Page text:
Some multi-screen works depart completely from orthodox cinematic grammar (in particular, that of the montage technique). In Andy Warhol’s Chelsea Girls, two films are shown side by side on a split screen, seemingly unrelated yet generating serendipity. In Film in Which There Appear Edge Lettering, Sprocket Holes, Dirt Particles, Etc., George Landow loops an off-centered image so that it appears doubled on one half of the screen while the elements described in the title appear on the other half. Also, in a recent multiple projection event by USCO at the Whitney Museum of American Art, a motorized revolving column in the center of the room equipped with twenty slide projectors flashed images around the gallery. The beauty of the piece was that each individual projector flashed a single image, but as the projectors rotated, the image appeared in a different place at every flash, in a way that tested the intellect. Another innovative idea is explored in Stan VanDerBeek’s Movie-Drome, a structure in which film is projected on the inner surface of a hemispherical dome. Rather than appearing across a series of discrete screens, as in a flat multi-screen projection, the film becomes a cosmic collage where the borders between images are blurred. In Les Levine’s work featuring multiple TV sets scattered across an environment, images are played back on videotaped loops in a highly mechanical manner. In contrast with conventional television broadcasting, which uses montage to make TV flow smoothly, like film, Levine lays bare the essentially mechanical nature of TV as a medium. Aldo Tambellini is another artist who mixes television and film. And Marta Minujín, who I mentioned at the beginning, is an excellent example of an artist who eschews montage in favor of multiple screens that create a single, enveloping cinematic environment.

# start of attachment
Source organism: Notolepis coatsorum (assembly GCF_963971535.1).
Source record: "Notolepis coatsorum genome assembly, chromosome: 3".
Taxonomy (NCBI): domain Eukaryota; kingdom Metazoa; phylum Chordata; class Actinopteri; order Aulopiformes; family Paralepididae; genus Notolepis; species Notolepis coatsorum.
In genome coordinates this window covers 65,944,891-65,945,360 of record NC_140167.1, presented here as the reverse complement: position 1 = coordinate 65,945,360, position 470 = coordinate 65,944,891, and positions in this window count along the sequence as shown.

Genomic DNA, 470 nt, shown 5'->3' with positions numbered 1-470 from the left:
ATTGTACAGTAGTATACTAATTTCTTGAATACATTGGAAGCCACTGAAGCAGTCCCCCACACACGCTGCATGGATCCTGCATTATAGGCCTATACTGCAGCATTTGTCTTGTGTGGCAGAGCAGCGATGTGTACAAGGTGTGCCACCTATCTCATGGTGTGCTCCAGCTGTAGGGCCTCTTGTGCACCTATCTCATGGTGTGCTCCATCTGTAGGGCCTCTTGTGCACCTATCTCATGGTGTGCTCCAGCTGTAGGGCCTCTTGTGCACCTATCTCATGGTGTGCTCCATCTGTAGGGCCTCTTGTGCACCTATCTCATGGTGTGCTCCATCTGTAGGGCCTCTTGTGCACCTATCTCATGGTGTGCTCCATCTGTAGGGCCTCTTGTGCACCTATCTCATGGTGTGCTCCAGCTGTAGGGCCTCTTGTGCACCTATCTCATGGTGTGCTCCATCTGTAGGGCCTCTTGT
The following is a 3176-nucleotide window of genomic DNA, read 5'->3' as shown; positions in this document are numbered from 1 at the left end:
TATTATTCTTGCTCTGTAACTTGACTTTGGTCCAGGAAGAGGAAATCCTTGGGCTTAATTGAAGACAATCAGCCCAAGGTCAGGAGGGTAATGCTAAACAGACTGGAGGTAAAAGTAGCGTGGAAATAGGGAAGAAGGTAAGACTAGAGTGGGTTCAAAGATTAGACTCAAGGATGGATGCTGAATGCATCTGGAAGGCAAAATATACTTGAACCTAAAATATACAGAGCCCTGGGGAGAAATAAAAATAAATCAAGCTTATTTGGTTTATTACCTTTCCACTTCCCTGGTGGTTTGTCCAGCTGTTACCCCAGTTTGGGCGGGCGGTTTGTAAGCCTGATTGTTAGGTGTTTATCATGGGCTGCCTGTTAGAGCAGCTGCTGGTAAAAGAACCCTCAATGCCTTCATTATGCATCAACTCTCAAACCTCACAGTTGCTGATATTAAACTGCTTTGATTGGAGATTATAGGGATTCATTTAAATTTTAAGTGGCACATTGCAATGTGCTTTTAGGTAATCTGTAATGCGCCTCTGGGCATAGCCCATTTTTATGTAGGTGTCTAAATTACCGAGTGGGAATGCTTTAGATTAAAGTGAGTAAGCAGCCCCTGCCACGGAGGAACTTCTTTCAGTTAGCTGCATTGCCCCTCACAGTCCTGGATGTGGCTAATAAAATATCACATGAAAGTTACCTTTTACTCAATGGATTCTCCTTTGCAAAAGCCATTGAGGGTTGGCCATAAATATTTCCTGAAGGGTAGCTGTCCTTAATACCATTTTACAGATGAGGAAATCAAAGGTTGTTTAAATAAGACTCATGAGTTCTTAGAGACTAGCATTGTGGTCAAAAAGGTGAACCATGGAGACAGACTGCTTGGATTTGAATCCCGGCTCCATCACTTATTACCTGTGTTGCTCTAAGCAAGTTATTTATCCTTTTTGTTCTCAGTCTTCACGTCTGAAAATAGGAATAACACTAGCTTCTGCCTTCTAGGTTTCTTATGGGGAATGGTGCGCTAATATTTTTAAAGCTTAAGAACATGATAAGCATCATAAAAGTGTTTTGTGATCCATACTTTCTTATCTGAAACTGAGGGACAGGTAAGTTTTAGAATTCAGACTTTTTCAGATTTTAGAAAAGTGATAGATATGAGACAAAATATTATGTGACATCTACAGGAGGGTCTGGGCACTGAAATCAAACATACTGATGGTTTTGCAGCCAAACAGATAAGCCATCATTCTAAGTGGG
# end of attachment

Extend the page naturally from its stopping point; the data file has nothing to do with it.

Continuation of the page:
Part 1 of 2. Originally published in Kikan Film, 1969. Translated into English by Colin Smith.


Electric Circus was a dischotheque located in East Village, Manhattan. Opened in 1967, Electric Circus was where The Velvet Underground and Andy Warhol presented the "Exploding Plastic Inevitable."


John Cage staged what has been considered the first happening to incorporate multiple mediums called Theatre Piece No. 1 at the Black Mountain College in the summer of 1952. Films and slide projections by Tim LaFarge and Nick Cernovich were a part of a presentation that included theatre, dance, music, painting, poetry, photography and film.


Variations V, presented at Philharmonic Hall in New York, 1965.